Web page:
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Dazz Band

Dazz Band


A9R97iali_2pmavl_6gwThe Cleveland-based Kinsman Dazz Band was one of the more popular funk groups of the early ’70s. Michael Calhound formed the group in the early ’70s, merging two Cleveland funk bands, Bell Telefunk and Mother Braintree. Guitarist Mike Calhoun’s concept for the group was “danceable jazz”; he shortened the description to “dazz” and called the group Kinsman Dazz.
The Kinsman Dazz became the Dazz Band in 1980. They had their first hit with “Shake It Up” in 1980.
While ballads were the group’s ace in the hole come concert time, they weren’t happening on the radio. A change was needed. ‘We called the third album “Keep it live”‘, because if it didn’t happen we’d be gone from Motown. I said ‘We’ve got to stay positive. That became the theme of the record. We were on a mission. We weren’t going to validate who we were until we had a dance hit’. That turned out to be “Let it Whip”, ‘which Reggie wrote with West Coast percussion great Leon ‘Ndugu’ Chancler, introducing a high-tech funk groove that would be the sound of choice for the era’.
So the group’s breakthrough came with the album Keep It Live (1982), containing their breaking hit “Let It Whip” — which reached No. 1 (and stayed there for 5 weeks) on the R&B charts and No 5. in The USA HOT 100. In 1983 Dazz Band won a Grammy Award for Best R&B Performance by a Duo or Group with Vocals. The follow up single was ‘Keep it live (On the K.I.L.)’ and peaked at No. 20 in the R&B single charts. The highest position of the album Keep it live was No. 1 in the US R&B album Chart and # 14 in the US 200 Album Chart.




The Dazz Band, formed in 1976, grew out of the Cleveland, Ohio, jazz fusion band Bell Telefunk, composed of foundres Michael Calhoun and Sonny Jones lead guitarist/songwriter Michael Calhoun, percussionist Kenny Pettus, drummer Isaac “Ike” Wiley, Jr., and his brother bassist Michael Wiley, and the band Mother Braintree. The group became known as Kinsman Dazz, named after both the street and the lounge where they worked as the house band: Sonny Jones’ Kinsman Grill Lounge. The group adopted its name before the song “Dazz” became an R&B hit for Atlanta’s Brick in 1976.
Kinsman Dazz was signed to 20th Century Records by Joe Lewis [disambiguation needed] in 1978. The group went to Los Angeles to record for producer Marvin Gaye. Due to illness, Gaye had to back out of the duties. Calhoun requested and got Philip Bailey, the vocalist of Earth, Wind & Fire, to produce the group’s first album, Kinsman Dazz. Bailey would co-produce the second album, Dazz, and had a major input into the group’s vocal arrangements. They released their first single, “I Might as Well Forget About Loving You”, in late 1978.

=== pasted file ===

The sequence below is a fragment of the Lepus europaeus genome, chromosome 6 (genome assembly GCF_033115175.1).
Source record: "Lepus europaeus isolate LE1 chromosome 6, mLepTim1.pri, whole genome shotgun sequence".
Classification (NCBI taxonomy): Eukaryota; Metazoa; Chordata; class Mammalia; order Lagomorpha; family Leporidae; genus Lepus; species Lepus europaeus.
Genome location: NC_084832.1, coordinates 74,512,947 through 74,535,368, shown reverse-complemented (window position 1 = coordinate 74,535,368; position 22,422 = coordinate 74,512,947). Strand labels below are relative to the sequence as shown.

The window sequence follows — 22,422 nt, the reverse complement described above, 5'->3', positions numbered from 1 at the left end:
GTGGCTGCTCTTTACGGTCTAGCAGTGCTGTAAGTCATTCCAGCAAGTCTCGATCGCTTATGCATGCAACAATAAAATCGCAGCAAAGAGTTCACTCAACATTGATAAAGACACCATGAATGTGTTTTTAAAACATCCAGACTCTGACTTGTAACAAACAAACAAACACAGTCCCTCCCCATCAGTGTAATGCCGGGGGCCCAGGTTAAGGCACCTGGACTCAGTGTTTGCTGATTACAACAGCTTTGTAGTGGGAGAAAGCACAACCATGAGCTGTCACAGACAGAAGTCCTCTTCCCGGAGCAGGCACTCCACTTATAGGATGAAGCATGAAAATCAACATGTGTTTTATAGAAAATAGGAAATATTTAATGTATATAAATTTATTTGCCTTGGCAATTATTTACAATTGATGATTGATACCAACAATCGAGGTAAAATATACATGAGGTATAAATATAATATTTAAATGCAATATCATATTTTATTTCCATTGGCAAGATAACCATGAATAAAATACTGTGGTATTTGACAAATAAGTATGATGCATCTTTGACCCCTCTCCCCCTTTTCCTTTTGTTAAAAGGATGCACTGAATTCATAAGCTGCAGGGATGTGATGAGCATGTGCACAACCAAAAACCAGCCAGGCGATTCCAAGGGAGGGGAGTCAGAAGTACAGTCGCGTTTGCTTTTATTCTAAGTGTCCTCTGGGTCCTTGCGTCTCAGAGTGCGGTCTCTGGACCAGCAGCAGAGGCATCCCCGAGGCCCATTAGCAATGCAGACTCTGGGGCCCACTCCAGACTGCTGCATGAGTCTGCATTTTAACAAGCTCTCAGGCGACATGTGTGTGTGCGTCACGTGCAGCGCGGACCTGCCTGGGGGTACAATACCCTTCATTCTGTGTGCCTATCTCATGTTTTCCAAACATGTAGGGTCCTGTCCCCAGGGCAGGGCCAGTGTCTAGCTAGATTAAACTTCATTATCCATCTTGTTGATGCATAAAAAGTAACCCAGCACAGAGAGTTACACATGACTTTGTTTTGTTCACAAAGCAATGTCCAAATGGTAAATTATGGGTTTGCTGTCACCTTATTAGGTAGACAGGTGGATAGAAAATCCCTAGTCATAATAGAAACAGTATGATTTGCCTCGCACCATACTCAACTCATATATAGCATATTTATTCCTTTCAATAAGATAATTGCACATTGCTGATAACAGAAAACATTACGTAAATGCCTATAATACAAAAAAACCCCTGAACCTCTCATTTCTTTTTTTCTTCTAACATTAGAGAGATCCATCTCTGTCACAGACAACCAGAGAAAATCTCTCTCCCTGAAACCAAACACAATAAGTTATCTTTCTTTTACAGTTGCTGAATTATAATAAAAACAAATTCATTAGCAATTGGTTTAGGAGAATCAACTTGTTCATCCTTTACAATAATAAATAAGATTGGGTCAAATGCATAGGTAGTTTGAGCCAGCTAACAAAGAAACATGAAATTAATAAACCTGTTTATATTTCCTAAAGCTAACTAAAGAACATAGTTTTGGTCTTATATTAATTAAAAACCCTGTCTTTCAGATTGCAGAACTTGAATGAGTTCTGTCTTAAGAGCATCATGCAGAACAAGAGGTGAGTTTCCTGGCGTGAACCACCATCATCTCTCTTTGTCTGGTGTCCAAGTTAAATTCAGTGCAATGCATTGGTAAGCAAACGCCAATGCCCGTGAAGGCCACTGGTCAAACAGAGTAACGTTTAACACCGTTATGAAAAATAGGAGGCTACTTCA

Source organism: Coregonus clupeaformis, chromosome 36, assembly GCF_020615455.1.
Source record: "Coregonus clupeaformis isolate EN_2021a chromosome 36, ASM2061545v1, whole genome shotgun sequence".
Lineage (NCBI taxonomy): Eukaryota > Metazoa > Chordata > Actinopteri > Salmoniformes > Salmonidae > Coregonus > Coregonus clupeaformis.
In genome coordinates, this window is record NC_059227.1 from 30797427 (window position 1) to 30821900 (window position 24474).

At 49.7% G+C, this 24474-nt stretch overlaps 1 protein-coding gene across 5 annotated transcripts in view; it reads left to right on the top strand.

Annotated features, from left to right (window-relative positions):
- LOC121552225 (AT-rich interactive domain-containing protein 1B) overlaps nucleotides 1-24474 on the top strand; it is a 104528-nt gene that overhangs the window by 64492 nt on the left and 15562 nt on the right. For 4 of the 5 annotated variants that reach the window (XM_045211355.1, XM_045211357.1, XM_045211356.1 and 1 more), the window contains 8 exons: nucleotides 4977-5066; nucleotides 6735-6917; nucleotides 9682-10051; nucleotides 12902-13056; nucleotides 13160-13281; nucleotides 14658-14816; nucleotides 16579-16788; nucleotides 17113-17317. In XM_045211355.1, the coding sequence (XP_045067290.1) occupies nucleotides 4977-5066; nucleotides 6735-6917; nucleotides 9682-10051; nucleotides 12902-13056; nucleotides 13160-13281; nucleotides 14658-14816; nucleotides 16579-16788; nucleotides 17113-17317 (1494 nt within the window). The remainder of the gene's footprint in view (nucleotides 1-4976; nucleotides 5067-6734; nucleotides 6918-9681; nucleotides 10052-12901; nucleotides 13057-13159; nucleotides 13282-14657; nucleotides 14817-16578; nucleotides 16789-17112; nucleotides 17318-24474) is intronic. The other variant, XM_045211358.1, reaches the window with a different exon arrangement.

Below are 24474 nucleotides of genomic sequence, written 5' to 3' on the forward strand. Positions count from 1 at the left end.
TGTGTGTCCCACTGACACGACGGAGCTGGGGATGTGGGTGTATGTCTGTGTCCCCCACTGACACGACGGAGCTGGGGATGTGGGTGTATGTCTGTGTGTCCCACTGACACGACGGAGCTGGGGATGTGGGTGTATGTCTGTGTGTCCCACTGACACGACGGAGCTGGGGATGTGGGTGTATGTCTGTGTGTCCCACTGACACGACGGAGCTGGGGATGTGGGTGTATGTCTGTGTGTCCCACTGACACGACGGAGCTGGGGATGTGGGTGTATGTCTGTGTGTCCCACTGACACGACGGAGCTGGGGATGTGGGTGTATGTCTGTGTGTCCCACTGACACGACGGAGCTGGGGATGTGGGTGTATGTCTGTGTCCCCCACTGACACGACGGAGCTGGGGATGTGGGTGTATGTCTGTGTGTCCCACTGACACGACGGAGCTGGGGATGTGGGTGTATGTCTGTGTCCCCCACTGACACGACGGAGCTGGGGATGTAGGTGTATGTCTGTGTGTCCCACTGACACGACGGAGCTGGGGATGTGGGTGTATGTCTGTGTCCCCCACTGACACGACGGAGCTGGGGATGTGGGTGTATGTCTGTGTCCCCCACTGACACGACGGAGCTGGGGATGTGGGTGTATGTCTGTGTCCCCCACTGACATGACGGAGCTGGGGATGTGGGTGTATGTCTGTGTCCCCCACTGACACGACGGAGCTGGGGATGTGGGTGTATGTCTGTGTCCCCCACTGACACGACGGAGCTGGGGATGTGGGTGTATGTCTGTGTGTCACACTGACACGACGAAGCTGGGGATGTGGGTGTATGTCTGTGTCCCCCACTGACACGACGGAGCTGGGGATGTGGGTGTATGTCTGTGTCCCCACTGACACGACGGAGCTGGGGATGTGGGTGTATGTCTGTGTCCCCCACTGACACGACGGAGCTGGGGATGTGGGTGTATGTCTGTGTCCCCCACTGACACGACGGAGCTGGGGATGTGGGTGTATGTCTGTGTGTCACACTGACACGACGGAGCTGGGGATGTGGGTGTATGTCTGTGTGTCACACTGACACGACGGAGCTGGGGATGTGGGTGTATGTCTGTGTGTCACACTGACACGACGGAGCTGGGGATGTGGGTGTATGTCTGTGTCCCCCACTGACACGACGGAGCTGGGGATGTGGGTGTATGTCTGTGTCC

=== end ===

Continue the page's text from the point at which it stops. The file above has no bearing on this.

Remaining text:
“Catchin’ Up on You” followed in 1979.
The Kinsman Dazz became the Dazz Band in 1980. The 20th Century Records label was closed, and the Dazz Band was signed to Motown Records. The group expanded from the original quintet – Calhoun, Harris, Pettus, and the Wiley brothers and added newcomers Kevin Kendrick, Eric Fearman, Pierre DeMudd, Sennie
“Skip” Martin, Jerry Bell, & Terry Stanten. After the death of manger Sonny Jones, leadership of the group was claimed under Bobby Harris, sax player of the group. Unfortunately under Harris’s miss management of funds and poor leadership would lead two deaths in the group. One being the original bass player Michael Wiley in 1987 and then in 2005 vocalist Terry Stanten. The new Dazz Band featuring Jerry Bell is now back to its original founding member Michael Calhoun as leader along with Jerry Bell. Now under this new leadership they have gained there place as inductees in the R&B HALL OF FAME on August 17, 2013 and they have been honored by the United States Postal Service with the issue of a commemorative stamp also on January 23, of 2013. There are still little shoots of the Harris ensemble popping up here and there but nothing as outstanding as the original sounds of Calhoun and Bell.
Dazz’s first album for Motown was Invitation to Love (1980), a self-produced set, whose title track, the ballad “Invitation to Love”, began a string of hits for the band starting in March 1981. The group’s next album, Let The Music Play (1981), featured the minor hit single “Knock! Knock!”, reaching the Top 50. The group’s biggest breakthrough came with the album Keep It Live (1982), containing the hit “Let It Whip” — which reached No. 1 on the R&B charts and won a Grammy Award for Best R&B Performance by a Duo or Group with Vocals. They would go on to score R&B hits with the songs “Party Right Here” (1983), “Joystick” (1984), and “Let It All Blow” (which was also their biggest UK hit single, peaking at #12) (1984).[1] After Keep It Live, the band recorded the albums On the One, Joystick, Jukebox and Hot Spot, all for Motown. The band was known for its live performances, often proving more popular than the headlining act. In 1985, Fearman left the group and was replaced by Marlon McClain and Keith Harrison. In 1986, Dazz Band recorded Wild & Free for Geffen Records, and moved to RCA Records.






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